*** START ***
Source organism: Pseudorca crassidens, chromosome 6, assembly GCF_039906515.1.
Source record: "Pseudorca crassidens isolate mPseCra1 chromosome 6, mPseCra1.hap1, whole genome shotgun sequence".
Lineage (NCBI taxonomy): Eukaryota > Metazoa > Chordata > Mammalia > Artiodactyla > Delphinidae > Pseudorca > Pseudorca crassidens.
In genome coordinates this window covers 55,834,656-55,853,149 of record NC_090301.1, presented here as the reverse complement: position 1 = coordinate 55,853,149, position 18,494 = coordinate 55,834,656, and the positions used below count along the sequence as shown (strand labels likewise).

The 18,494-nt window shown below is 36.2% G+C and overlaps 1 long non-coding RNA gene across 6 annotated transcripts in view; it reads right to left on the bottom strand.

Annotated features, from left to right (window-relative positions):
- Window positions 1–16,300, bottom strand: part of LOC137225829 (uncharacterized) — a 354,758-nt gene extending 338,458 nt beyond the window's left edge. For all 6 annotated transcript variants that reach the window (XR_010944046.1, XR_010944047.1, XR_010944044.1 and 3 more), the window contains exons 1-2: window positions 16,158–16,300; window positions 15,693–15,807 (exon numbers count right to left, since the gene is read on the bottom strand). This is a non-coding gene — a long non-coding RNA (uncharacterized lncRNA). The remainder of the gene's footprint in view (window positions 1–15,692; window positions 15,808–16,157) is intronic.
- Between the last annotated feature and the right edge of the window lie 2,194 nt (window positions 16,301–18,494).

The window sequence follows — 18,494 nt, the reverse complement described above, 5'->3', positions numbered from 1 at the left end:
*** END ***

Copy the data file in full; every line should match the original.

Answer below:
Source organism: Pseudorca crassidens, chromosome 6, assembly GCF_039906515.1.
Source record: "Pseudorca crassidens isolate mPseCra1 chromosome 6, mPseCra1.hap1, whole genome shotgun sequence".
Lineage (NCBI taxonomy): Eukaryota > Metazoa > Chordata > Mammalia > Artiodactyla > Delphinidae > Pseudorca > Pseudorca crassidens.
In genome coordinates this window covers 55,834,656-55,853,149 of record NC_090301.1, presented here as the reverse complement: position 1 = coordinate 55,853,149, position 18,494 = coordinate 55,834,656, and the positions used below count along the sequence as shown (strand labels likewise).

The 18,494-nt window shown below is 36.2% G+C and overlaps 1 long non-coding RNA gene across 6 annotated transcripts in view; it reads right to left on the bottom strand.

Annotated features, from left to right (window-relative positions):
- Window positions 1–16,300, bottom strand: part of LOC137225829 (uncharacterized) — a 354,758-nt gene extending 338,458 nt beyond the window's left edge. For all 6 annotated transcript variants that reach the window (XR_010944046.1, XR_010944047.1, XR_010944044.1 and 3 more), the window contains exons 1-2: window positions 16,158–16,300; window positions 15,693–15,807 (exon numbers count right to left, since the gene is read on the bottom strand). This is a non-coding gene — a long non-coding RNA (uncharacterized lncRNA). The remainder of the gene's footprint in view (window positions 1–15,692; window positions 15,808–16,157) is intronic.
- Between the last annotated feature and the right edge of the window lie 2,194 nt (window positions 16,301–18,494).

The window sequence follows — 18,494 nt, the reverse complement described above, 5'->3', positions numbered from 1 at the left end: